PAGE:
A scientist who has created a super helicopter has defected to Libya and taken the machine with him. A secretive government agency hires an ex-Vietnam War pilot to go to Libya, steal the chopper and bring it back.
Donald P. Bellisario
The series has been revamped with an all new cast. The brother that Stringfellow Hawke had been looking for during the original series has finally been found and is now the new pilot of the... See full summary »
Barry Van Dyke,
Geraint Wyn Davies,
Lt. Frank Chaney of the LAPD is a maverick cop with unorthodox methods who is assigned to the Blue Thunder Team, which uses a very advanced gadget-filled helicopter in its fight against crime. "Blue Thunder" is capable of great speed and maneuverability, can run silently in "whisper mode", and is armed with the most powerful weapons in development. His partner is a fresh-faced rookie with the improbable name of Wonderlove, and ground support is supplied by ex-athletes Ski and Bubba, who drive a sophisticated van. Written by
Marty McKee <firstname.lastname@example.org>
Throughout the show a lot of the aerial shots were taken from the movie Blue Thunder (1983) to save money. Quite frequently throughout the season you can see that the pilot is wearing the green flight suit from the movie and not the blue flight suit that they're wearing in the television show. See more »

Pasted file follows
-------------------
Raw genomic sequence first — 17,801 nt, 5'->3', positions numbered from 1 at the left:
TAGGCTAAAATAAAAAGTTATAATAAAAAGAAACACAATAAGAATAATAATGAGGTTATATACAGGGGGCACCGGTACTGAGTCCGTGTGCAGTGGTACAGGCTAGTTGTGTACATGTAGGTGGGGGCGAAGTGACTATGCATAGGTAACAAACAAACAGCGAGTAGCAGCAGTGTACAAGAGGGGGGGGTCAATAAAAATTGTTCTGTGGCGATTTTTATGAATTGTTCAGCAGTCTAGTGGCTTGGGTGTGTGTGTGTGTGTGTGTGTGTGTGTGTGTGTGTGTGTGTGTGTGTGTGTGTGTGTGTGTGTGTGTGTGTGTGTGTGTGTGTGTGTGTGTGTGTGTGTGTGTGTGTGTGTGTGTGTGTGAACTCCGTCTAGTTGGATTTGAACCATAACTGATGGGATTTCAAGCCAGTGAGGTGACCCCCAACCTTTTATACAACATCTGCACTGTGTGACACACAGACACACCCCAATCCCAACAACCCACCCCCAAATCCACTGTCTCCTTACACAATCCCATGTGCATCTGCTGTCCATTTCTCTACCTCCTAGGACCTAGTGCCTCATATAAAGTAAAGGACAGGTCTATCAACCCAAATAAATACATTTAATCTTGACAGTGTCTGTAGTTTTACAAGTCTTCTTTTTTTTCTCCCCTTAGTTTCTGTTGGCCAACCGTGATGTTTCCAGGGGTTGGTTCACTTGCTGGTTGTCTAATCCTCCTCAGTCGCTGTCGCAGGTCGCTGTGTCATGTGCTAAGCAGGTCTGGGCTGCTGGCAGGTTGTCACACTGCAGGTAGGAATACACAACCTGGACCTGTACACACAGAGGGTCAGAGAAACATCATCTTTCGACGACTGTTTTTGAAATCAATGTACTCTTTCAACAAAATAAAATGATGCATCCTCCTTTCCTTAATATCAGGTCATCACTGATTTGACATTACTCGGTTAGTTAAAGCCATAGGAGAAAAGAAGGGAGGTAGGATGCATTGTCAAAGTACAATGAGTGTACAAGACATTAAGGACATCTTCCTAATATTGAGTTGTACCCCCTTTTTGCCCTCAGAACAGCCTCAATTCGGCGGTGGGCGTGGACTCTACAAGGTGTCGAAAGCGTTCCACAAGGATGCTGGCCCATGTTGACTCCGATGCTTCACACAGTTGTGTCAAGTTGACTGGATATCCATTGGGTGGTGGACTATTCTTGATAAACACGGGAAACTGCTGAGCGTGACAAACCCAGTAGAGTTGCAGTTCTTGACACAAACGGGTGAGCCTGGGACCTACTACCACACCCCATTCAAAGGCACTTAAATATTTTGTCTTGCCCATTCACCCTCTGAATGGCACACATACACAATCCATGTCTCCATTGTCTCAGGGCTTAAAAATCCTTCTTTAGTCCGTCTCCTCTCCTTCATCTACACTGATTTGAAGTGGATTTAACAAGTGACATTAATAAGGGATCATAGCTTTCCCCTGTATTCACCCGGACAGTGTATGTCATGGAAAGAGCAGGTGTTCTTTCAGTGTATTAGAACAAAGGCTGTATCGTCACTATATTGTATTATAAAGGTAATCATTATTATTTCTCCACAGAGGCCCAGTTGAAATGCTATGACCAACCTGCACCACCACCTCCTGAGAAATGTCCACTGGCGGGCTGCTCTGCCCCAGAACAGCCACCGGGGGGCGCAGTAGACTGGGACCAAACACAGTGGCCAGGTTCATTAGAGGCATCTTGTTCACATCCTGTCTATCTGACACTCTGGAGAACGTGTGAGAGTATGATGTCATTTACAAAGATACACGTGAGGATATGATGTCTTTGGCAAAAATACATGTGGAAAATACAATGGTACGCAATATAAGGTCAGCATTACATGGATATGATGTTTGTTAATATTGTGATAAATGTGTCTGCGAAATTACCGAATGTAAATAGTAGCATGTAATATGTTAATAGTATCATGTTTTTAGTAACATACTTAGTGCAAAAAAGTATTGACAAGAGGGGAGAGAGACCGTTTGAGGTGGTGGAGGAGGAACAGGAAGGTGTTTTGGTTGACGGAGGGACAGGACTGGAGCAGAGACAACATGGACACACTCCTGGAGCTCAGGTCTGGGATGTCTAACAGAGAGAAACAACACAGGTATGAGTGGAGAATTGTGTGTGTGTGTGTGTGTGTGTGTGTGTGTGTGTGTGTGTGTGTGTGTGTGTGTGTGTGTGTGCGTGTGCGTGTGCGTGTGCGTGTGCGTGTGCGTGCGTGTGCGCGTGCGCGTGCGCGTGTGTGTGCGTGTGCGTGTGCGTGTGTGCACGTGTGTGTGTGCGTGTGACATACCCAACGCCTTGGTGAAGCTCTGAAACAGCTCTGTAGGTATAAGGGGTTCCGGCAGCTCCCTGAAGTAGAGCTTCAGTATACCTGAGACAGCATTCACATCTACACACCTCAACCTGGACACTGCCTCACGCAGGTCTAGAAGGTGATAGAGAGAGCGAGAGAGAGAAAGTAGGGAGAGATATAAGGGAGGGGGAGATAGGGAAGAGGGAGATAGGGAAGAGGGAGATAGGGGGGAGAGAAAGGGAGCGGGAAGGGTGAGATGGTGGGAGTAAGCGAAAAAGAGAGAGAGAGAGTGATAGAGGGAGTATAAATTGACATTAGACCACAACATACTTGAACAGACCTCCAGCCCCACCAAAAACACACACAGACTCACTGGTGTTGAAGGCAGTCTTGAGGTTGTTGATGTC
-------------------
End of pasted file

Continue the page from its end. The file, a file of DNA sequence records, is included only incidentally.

Well what's that bird Chaney? You look like you're flying my Grandmother's old wringle washer!
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Though this show was named after the movie, and even used the same model helicopter as the movie, it was nothing like the movie.
The whole point of the movie was to warn people about the over-militarization of big-city police departments, and about the dangerous scapegoat treatment given to the residents (usually minority residents) of a city's poorer quarters. In the half season this series ran, none of that survived. Instead, a sympathetic crew takes on the kind of case you never hear about in real life, because it never happens.
What a cop-out. At least Airwolf had a more believable basic premise, and ironically came closer to the premise of the Roy Scheider movie: just because the government has a cool gadget, doesn't mean what the government means to do with it is just as cool.
Then again, the movie was thirty-one years ahead of its time. This series was a product of its time, just as shallow, and suffering even more for its hackneyed writing and the wooden performances of its regulars.
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